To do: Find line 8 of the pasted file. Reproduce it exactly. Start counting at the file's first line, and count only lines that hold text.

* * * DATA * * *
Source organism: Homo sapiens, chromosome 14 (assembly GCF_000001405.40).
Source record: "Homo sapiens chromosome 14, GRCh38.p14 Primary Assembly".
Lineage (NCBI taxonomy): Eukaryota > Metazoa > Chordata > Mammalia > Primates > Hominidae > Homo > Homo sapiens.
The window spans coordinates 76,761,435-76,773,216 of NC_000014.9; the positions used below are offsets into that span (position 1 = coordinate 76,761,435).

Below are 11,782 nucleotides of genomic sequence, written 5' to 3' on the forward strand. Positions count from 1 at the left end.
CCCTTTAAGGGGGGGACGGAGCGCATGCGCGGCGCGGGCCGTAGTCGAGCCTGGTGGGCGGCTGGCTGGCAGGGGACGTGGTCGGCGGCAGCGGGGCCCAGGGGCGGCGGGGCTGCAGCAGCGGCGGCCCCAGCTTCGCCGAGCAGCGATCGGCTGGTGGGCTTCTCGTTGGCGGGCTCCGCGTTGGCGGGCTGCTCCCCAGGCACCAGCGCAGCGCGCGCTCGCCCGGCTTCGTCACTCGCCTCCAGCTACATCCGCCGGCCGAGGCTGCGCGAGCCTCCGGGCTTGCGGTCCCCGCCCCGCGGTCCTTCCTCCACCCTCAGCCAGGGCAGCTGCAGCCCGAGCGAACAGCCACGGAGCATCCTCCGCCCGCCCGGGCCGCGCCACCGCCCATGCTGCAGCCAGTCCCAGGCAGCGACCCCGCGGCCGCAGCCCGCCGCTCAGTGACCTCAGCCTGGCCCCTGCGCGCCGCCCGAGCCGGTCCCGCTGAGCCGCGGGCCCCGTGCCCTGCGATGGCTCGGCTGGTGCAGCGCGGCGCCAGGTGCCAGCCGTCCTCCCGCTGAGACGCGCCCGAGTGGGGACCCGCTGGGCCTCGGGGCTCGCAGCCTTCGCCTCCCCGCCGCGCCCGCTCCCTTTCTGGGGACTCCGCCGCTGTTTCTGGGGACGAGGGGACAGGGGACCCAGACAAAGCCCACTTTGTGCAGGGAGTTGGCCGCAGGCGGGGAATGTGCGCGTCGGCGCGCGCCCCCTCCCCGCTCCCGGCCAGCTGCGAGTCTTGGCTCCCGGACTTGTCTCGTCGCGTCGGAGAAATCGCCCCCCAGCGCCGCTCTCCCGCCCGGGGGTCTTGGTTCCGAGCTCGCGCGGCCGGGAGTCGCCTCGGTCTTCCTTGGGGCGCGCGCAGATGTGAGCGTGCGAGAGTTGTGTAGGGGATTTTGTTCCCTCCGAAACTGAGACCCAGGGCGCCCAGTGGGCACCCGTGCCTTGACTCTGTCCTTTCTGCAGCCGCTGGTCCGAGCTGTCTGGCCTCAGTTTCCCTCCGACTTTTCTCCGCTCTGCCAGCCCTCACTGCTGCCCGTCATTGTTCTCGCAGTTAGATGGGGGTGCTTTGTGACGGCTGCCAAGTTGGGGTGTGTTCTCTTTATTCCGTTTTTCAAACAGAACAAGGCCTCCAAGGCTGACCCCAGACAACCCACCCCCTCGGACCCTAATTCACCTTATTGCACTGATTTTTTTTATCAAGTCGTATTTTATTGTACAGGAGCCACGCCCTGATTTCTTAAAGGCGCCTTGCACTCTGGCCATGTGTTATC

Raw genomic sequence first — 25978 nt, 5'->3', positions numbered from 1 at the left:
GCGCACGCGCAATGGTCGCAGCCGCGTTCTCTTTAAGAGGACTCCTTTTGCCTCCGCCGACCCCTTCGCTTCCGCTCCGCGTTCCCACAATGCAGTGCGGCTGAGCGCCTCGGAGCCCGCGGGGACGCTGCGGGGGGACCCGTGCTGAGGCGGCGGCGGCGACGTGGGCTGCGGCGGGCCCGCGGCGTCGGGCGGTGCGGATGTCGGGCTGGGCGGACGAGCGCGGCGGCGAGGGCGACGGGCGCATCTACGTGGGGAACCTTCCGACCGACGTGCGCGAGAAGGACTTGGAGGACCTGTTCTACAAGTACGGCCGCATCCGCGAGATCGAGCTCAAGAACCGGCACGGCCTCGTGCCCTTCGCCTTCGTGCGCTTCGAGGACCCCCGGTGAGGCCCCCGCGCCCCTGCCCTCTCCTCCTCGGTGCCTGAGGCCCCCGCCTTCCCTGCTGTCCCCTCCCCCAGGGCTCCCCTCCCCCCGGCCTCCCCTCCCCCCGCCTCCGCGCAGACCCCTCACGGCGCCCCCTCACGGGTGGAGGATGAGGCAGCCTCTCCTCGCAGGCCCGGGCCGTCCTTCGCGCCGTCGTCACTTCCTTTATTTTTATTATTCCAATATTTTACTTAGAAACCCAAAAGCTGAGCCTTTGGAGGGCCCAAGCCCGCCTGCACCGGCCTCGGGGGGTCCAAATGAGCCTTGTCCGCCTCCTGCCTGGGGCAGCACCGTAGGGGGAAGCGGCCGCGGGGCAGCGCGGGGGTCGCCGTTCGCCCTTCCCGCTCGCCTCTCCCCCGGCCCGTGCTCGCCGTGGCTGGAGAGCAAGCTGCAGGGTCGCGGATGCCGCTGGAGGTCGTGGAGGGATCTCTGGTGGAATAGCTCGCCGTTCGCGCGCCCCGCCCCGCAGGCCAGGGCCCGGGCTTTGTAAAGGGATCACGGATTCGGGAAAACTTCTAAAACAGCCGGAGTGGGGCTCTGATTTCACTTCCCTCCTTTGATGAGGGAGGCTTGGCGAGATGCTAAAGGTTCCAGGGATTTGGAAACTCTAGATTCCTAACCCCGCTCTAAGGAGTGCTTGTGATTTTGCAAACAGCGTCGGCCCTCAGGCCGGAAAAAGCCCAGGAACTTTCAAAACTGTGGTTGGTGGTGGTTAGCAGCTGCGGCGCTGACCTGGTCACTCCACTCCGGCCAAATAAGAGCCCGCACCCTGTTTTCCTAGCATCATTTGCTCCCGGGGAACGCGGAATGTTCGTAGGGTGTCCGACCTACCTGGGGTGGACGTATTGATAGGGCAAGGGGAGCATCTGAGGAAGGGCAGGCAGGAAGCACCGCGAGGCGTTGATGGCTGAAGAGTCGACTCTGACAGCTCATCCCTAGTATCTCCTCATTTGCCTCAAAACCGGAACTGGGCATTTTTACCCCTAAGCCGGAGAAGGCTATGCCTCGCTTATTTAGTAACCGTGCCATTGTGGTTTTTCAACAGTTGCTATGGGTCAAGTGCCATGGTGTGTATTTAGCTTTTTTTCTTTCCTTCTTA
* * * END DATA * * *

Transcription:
GCGCACGCGCAATGGTCGCAGCCGCGTTCTCTTTAAGAGGACTCCTTTTGCCTCCGCCGACCCCTTCGCTTCCGCTCCGCGTTCCCACAATGCAGTGCGGCTGAGCGCCTCGGAGCCCGCGGGGACGCTGCGGGGGGACCCGTGCTGAGGCGGCGGCGGCGACGTGGGCTGCGGCGGGCCCGCGGCGTCGGGCGGTGCGGATGTCGGGCTGGGCGGACGAGCGCGGCGGCGAGGGCGACGGGCGCATCTACGTGGGGAACCTTCCGACCGACGTGCGCGAGAAGGACTTGGAGGACCTGTTCTACAAGTACGGCCGCATCCGCGAGATCGAGCTCAAGAACCGGCACGGCCTCGTGCCCTTCGCCTTCGTGCGCTTCGAGGACCCCCGGTGAGGCCCCCGCGCCCCTGCCCTCTCCTCCTCGGTGCCTGAGGCCCCCGCCTTCCCTGCTGTCCCCTCCCCCAGGGCTCCCCTCCCCCCGGCCTCCCCTCCCCCCGCCTCCGCGCAGACCCCTCACGGCGCCCCCTCACGGGTGGAGGATGAGGCAGCCTCTCCTCGCAGGCCCGGGCCGTCCTTCGCGCCGTCGTCACTTCCTTTATTTTTATTATTCCAATATTTTACTTAGAAACCCAAAAGCTGAGCCTTTGGAGGGCCCAAGCCCGCCTGCACCGGCCTCGGGGGGTCCAAATGAGCCTTGTCCGCCTCCTGCCTGGGGCAGCACCGTAGGGGGAAGCGGCCGCGGGGCAGCGCGGGGGTCGCCGTTCGCCCTTCCCGCTCGCCTCTCCCCCGGCCCGTGCTCGCCGTGGCTGGAGAGCAAGCTGCAGGGTCGCGGATGCCGCTGGAGGTCGTGGAGGGATCTCTGGTGGAATAGCTCGCCGTTCGCGCGCCCCGCCCCGCAGGCCAGGGCCCGGGCTTTGTAAAGGGATCACGGATTCGGGAAAACTTCTAAAACAGCCGGAGTGGGGCTCTGATTTCACTTCCCTCCTTTGATGAGGGAGGCTTGGCGAGATGCTAAAGGTTCCAGGGATTTGGAAACTCTAGATTCCTAACCCCGCTCTAAGGAGTGCTTGTGATTTTGCAAACAGCGTCGGCCCTCAGGCCGGAAAAAGCCCAGGAACTTTCAAAACTGTGGTTGGTGGTGGTTAGCAGCTGCGGCGCTGACCTGGTCACTCCACTCCGGCCAAATAAGAGCCCGCACCCTGTTTTCCTAGCATCATTTGCTCCCGGGGAACGCGGAATGTTCGTAGGGTGTCCGACCTACCTGGGGTGGACGTATTGATAGGGCAAGGGGAGCATCTGAGGAAGGGCAGGCAGGAAGCACCGCGAGGCGTTGATGGCTGAAGAGTCGACTCTGACAGCTCATCCCTAGTATCTCCTCATTTGCCTCAAAACCGGAACTGGGCATTTTTACCCCTAAGCCGGAGAAGGCTATGCCTCGCTTATTTAGTAACCGTGCCATTGTGGTTTTTCAACAGTTGCTATGGGTCAAGTGCCATGGTGTGTATTTAGCTTTTTTTCTTTCCTTCTTA